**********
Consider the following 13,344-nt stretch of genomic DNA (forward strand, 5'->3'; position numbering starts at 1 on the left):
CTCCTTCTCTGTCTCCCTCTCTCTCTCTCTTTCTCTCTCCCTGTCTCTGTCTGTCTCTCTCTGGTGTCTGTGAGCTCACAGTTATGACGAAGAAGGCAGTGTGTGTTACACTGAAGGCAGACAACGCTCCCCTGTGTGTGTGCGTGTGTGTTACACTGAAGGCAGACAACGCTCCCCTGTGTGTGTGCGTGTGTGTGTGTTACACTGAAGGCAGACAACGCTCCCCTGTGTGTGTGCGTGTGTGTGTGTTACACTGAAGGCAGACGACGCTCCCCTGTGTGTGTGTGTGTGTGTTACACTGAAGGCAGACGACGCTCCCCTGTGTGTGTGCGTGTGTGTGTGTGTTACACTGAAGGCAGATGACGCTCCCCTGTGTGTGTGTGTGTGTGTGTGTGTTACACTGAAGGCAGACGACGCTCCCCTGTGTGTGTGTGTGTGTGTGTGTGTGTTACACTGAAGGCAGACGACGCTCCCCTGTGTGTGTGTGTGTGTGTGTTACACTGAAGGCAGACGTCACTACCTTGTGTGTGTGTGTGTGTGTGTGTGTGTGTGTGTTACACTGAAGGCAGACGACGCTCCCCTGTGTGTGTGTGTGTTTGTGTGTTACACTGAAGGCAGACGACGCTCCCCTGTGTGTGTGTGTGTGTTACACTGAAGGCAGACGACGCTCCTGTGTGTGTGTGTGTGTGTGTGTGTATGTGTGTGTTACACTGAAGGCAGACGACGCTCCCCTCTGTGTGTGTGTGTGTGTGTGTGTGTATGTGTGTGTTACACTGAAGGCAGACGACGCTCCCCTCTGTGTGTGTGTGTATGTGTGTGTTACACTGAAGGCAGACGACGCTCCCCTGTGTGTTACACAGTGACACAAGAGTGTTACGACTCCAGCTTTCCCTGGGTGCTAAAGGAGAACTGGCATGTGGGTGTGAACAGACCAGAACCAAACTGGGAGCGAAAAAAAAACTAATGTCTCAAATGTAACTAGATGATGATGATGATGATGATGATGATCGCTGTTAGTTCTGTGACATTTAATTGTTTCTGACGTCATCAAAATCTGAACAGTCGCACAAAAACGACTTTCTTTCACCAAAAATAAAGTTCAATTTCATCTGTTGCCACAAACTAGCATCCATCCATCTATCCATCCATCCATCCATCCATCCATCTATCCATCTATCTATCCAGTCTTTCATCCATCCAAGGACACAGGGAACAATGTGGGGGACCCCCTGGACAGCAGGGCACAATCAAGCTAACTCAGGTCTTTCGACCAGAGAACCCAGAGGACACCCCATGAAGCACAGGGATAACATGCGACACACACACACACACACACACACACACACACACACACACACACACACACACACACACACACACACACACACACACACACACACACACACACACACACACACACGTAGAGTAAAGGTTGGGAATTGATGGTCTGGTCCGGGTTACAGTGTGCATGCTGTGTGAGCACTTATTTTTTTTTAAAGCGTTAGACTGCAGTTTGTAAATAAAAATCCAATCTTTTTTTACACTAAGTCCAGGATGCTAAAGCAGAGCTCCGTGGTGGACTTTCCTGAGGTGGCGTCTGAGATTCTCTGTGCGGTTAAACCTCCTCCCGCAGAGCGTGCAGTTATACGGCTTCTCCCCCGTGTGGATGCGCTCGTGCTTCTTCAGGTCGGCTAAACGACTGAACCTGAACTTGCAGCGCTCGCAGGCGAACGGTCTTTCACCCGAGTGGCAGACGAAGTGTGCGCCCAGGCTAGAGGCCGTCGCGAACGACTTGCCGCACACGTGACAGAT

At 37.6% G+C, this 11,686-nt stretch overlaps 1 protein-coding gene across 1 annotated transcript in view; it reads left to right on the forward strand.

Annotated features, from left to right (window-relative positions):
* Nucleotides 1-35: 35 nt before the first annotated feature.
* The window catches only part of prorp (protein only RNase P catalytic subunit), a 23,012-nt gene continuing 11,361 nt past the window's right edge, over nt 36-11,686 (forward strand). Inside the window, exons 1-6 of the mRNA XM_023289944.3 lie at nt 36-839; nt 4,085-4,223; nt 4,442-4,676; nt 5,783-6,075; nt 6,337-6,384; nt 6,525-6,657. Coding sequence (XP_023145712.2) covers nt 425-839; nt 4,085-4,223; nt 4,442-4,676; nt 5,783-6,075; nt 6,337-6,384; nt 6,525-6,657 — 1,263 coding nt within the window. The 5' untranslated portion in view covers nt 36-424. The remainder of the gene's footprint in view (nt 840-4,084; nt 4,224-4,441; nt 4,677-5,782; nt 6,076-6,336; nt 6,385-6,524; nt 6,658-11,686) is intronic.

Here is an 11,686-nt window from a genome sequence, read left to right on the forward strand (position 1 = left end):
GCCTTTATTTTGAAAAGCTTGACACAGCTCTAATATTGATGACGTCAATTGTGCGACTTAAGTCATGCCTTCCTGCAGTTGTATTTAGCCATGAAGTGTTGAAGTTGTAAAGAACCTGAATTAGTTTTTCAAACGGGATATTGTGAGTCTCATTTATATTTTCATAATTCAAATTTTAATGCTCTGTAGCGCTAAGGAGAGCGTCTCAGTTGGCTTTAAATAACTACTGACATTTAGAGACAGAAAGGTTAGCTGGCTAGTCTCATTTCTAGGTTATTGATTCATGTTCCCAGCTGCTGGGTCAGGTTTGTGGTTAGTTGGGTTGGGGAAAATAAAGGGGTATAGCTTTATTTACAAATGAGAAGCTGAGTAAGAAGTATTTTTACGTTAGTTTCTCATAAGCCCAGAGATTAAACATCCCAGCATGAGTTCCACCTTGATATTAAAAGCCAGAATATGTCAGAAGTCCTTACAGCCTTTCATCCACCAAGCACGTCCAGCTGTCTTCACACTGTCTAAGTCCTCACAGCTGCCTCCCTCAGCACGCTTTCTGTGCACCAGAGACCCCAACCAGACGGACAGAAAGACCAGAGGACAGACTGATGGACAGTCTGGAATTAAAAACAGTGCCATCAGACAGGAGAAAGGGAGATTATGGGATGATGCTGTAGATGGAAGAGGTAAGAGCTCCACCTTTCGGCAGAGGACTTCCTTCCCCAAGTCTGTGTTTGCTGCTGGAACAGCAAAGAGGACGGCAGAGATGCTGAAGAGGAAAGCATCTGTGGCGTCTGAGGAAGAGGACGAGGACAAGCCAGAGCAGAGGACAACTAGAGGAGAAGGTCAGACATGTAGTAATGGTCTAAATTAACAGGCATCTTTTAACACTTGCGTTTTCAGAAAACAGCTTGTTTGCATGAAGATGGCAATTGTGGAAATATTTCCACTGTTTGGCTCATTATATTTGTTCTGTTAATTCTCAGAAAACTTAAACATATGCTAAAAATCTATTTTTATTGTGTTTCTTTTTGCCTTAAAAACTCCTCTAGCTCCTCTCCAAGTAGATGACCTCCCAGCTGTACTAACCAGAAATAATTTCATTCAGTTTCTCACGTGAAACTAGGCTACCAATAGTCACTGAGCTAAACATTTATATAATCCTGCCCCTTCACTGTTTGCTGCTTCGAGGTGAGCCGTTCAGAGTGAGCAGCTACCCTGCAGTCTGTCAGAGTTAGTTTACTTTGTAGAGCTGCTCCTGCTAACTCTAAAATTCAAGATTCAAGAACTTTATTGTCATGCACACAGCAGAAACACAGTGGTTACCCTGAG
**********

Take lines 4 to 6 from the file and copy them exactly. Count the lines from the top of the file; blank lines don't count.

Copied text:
Annotated features, from left to right (window-relative positions):
* Nucleotides 1-35: 35 nt before the first annotated feature.
* The window catches only part of prorp (protein only RNase P catalytic subunit), a 23,012-nt gene continuing 11,361 nt past the window's right edge, over nt 36-11,686 (forward strand). Inside the window, exons 1-6 of the mRNA XM_023289944.3 lie at nt 36-839; nt 4,085-4,223; nt 4,442-4,676; nt 5,783-6,075; nt 6,337-6,384; nt 6,525-6,657. Coding sequence (XP_023145712.2) covers nt 425-839; nt 4,085-4,223; nt 4,442-4,676; nt 5,783-6,075; nt 6,337-6,384; nt 6,525-6,657 — 1,263 coding nt within the window. The 5' untranslated portion in view covers nt 36-424. The remainder of the gene's footprint in view (nt 840-4,084; nt 4,224-4,441; nt 4,677-5,782; nt 6,076-6,336; nt 6,385-6,524; nt 6,658-11,686) is intronic.